Here’s a look at a few trends that may redefine what ranching looks like.

Burke Teichert

August 6, 2020

6 Min Read
Cow Calf relationship
Burt Rutherford

Occasionally I see or hear someone’s description of the ranch of the future. So far, I haven’t seen or heard one that I think does a very good job; and this one may do no better. Let’s consider cattle ranches that, in addition to cattle, may have other livestock or cropping enterprises.

I see all types and kinds of cattle ranches. There are several types of hobby ranches. Some are owned by wealthy people who want to have a fancy showplace where they can enjoy the scenery and outdoor activities.

Without wanting to offend, I struggle to call them ranches. They seem like recreation venues situated on a pretty piece of real estate; and I can’t fault anyone for wanting to add that to their lifestyle.

Other owners act more like investors wanting a place to store and protect wealth. I usually find them to be serious about ranching profitably. If they don’t, they will have trouble protecting their wealth.

I am acquainted with several of these ranches that are making good annual returns. I also know of some where the owners are tired of subsidizing the ranch from other earnings. Several of them have asked me if it is possible for a ranch with no indebtedness to make enough operating return to pay the property tax, all routine maintenance and the operating costs. My answer is that it can if you will manage it—meaning that changes will have to be made.

Then there are family ranches that have been owned and operated by a family for a few years or for several generations. They are the most common and range in size from quite large to very small.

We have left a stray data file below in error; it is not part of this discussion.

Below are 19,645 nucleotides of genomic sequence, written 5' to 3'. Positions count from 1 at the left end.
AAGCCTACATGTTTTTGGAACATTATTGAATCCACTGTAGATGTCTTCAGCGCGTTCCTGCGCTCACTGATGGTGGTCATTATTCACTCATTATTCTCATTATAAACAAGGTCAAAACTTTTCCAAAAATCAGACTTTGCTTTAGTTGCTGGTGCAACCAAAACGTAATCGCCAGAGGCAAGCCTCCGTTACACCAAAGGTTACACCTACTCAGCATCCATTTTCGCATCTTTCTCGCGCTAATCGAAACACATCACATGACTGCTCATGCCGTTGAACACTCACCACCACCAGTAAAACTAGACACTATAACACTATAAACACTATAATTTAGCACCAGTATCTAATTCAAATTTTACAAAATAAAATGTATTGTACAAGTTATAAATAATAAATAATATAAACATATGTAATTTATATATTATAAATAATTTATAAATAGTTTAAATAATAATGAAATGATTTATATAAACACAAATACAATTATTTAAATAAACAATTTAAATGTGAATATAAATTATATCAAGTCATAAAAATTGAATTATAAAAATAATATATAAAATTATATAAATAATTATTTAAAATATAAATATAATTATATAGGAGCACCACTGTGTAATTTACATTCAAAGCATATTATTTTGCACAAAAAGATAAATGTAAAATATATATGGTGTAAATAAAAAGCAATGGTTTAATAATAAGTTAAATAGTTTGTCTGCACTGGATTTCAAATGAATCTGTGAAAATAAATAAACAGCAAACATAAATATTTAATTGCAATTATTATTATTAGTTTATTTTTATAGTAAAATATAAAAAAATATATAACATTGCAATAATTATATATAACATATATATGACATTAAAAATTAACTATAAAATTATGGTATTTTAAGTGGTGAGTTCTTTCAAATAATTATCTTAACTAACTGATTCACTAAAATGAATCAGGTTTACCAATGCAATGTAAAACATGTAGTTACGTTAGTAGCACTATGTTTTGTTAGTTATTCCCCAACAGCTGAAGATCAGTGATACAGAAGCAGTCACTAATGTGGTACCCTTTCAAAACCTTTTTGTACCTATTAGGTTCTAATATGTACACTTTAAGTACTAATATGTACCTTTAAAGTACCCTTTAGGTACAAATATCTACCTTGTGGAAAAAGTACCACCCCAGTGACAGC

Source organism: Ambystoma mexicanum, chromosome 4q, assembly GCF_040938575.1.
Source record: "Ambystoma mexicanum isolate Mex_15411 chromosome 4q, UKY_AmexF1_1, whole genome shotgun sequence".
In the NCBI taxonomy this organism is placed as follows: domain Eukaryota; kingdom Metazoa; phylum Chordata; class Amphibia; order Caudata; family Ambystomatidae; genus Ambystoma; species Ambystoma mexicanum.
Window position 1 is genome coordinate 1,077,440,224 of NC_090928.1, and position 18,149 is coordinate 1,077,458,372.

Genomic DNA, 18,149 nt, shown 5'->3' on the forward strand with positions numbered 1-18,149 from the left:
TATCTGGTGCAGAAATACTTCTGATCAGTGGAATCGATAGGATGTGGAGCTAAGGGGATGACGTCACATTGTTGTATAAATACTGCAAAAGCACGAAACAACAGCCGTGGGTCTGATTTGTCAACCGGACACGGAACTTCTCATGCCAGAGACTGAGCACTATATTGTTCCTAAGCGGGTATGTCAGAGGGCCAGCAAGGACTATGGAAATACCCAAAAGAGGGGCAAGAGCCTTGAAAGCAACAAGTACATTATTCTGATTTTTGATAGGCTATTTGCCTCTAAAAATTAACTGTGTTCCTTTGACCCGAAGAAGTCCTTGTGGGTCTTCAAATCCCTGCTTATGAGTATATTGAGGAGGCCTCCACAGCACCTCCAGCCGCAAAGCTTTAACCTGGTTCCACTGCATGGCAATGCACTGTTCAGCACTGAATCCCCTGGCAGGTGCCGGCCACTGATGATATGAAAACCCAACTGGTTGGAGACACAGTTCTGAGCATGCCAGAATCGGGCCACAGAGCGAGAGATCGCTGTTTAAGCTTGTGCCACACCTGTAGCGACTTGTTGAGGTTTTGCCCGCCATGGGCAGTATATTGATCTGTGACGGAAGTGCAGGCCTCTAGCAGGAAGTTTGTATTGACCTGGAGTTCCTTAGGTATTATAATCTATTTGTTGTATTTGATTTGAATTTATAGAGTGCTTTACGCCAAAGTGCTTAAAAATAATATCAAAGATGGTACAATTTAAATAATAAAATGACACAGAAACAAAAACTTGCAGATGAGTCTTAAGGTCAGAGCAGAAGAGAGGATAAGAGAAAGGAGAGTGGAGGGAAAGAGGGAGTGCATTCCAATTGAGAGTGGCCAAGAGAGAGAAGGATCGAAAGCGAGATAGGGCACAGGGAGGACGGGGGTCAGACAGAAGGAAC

Many small cattle farms or ranches have one or both spouses working a day job away from the ranch to provide insurance and a basic family living. In other cases, one spouse works full time on the ranch. Some of these operators are happy to stay at their current small size and just enjoy the amenities offered by owning and operating a small farm or ranch. Profitability is seldom high and often is not high on the priority list. Others are seriously trying to grow their ranch into a larger full-time operation

So, there are many types and sizes of cattle ranches. According to USDA data from 2019, 62% (well over half) of the beef cows in the U.S. reside on ranches of fewer than 200 cows. More than quarter (27%) are on ranches with fewer than 50 cows. In some cases, these smaller herds of cows are part of a grain or cash crop farm. So, trying to define the typical ranch is very difficult. 

As I look at ranches with more than 200 cows operated by at least one full-time family member, I think I see a few trends emerging. These are not yet, and may not become, strong trends. But I think they will be important and place a new look or new characteristics on the “ranch of the future.

One trend is a slow, yet impressive movement among farmers and ranchers to understand principles and adopt practices of soil health improvement. After a decade or more of distortion and terrible miss-use of the word “sustainable,” I hope we can maintain the proper definition of “regenerative.” 

If your practices don’t result in quantifiable improvements in soil health and biodiversity with attendant reductions in the use of and need for chemical inputs, they are not regenerative. If, in your ranch of the future, you are going to claim to use “regenerative agricultural” practices, please walk the talk and get the results.

This trend toward better management of soil health is bringing cattle and other animals back to farms. Enterprises are being stacked to take advantage of symbiotic relationships where one plus one equals more than two.